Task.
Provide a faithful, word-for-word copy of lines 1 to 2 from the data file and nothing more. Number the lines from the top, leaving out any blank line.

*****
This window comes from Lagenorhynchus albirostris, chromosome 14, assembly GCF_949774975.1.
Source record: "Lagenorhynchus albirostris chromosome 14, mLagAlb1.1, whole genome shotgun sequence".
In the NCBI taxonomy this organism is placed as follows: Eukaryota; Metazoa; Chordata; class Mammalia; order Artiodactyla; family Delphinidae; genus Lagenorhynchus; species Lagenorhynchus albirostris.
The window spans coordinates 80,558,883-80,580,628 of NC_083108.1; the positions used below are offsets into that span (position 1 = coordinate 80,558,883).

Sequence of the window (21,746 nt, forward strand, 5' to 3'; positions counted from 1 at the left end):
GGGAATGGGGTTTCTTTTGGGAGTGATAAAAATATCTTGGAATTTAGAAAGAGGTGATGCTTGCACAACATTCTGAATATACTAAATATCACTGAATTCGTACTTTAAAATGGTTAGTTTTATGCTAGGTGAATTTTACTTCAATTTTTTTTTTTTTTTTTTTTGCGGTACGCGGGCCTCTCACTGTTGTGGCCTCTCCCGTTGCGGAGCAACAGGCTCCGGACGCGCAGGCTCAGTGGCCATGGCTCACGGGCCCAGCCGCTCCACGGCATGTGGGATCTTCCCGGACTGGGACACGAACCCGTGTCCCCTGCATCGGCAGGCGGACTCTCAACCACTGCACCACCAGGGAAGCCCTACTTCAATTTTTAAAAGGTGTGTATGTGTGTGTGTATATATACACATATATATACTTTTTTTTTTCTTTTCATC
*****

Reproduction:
This window comes from Lagenorhynchus albirostris, chromosome 14, assembly GCF_949774975.1.
Source record: "Lagenorhynchus albirostris chromosome 14, mLagAlb1.1, whole genome shotgun sequence".